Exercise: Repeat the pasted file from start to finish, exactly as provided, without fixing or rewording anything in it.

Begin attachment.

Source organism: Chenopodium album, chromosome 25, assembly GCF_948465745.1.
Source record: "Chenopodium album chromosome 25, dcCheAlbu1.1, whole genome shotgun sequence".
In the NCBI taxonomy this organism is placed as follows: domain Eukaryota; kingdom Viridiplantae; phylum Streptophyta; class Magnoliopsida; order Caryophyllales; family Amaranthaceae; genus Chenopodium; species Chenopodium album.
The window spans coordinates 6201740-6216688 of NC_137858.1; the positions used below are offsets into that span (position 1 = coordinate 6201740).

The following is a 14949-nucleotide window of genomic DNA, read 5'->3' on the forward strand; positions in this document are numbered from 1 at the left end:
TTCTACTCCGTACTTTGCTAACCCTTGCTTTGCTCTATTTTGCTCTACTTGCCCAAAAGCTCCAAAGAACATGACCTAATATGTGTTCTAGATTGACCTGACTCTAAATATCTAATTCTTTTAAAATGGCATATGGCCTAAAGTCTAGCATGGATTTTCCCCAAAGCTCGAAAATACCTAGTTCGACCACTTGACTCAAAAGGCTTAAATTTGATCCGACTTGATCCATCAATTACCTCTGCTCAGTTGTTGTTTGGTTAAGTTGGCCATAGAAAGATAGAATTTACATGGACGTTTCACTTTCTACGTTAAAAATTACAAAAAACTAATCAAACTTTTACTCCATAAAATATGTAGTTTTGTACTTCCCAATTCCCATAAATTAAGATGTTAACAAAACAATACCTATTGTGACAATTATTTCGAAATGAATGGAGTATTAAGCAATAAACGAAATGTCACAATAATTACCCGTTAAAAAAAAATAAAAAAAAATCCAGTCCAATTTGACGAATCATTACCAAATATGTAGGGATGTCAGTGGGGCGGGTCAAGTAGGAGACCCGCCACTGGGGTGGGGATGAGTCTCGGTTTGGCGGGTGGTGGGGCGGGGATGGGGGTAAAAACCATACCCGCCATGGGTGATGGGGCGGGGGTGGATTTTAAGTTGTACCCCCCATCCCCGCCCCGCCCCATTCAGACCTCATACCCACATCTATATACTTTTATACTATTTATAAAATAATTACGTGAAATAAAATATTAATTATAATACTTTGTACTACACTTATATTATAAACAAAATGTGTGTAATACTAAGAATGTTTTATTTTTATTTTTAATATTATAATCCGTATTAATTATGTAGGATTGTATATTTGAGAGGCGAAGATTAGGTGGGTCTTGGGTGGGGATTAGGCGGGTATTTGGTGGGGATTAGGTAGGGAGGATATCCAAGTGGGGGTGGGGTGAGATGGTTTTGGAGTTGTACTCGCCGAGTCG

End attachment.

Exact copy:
Source organism: Chenopodium album, chromosome 25, assembly GCF_948465745.1.
Source record: "Chenopodium album chromosome 25, dcCheAlbu1.1, whole genome shotgun sequence".
In the NCBI taxonomy this organism is placed as follows: domain Eukaryota; kingdom Viridiplantae; phylum Streptophyta; class Magnoliopsida; order Caryophyllales; family Amaranthaceae; genus Chenopodium; species Chenopodium album.
The window spans coordinates 6201740-6216688 of NC_137858.1; the positions used below are offsets into that span (position 1 = coordinate 6201740).

The following is a 14949-nucleotide window of genomic DNA, read 5'->3' on the forward strand; positions in this document are numbered from 1 at the left end:
TTCTACTCCGTACTTTGCTAACCCTTGCTTTGCTCTATTTTGCTCTACTTGCCCAAAAGCTCCAAAGAACATGACCTAATATGTGTTCTAGATTGACCTGACTCTAAATATCTAATTCTTTTAAAATGGCATATGGCCTAAAGTCTAGCATGGATTTTCCCCAAAGCTCGAAAATACCTAGTTCGACCACTTGACTCAAAAGGCTTAAATTTGATCCGACTTGATCCATCAATTACCTCTGCTCAGTTGTTGTTTGGTTAAGTTGGCCATAGAAAGATAGAATTTACATGGACGTTTCACTTTCTACGTTAAAAATTACAAAAAACTAATCAAACTTTTACTCCATAAAATATGTAGTTTTGTACTTCCCAATTCCCATAAATTAAGATGTTAACAAAACAATACCTATTGTGACAATTATTTCGAAATGAATGGAGTATTAAGCAATAAACGAAATGTCACAATAATTACCCGTTAAAAAAAAATAAAAAAAAATCCAGTCCAATTTGACGAATCATTACCAAATATGTAGGGATGTCAGTGGGGCGGGTCAAGTAGGAGACCCGCCACTGGGGTGGGGATGAGTCTCGGTTTGGCGGGTGGTGGGGCGGGGATGGGGGTAAAAACCATACCCGCCATGGGTGATGGGGCGGGGGTGGATTTTAAGTTGTACCCCCCATCCCCGCCCCGCCCCATTCAGACCTCATACCCACATCTATATACTTTTATACTATTTATAAAATAATTACGTGAAATAAAATATTAATTATAATACTTTGTACTACACTTATATTATAAACAAAATGTGTGTAATACTAAGAATGTTTTATTTTTATTTTTAATATTATAATCCGTATTAATTATGTAGGATTGTATATTTGAGAGGCGAAGATTAGGTGGGTCTTGGGTGGGGATTAGGCGGGTATTTGGTGGGGATTAGGTAGGGAGGATATCCAAGTGGGGGTGGGGTGAGATGGTTTTGGAGTTGTACTCGCCGAGTCG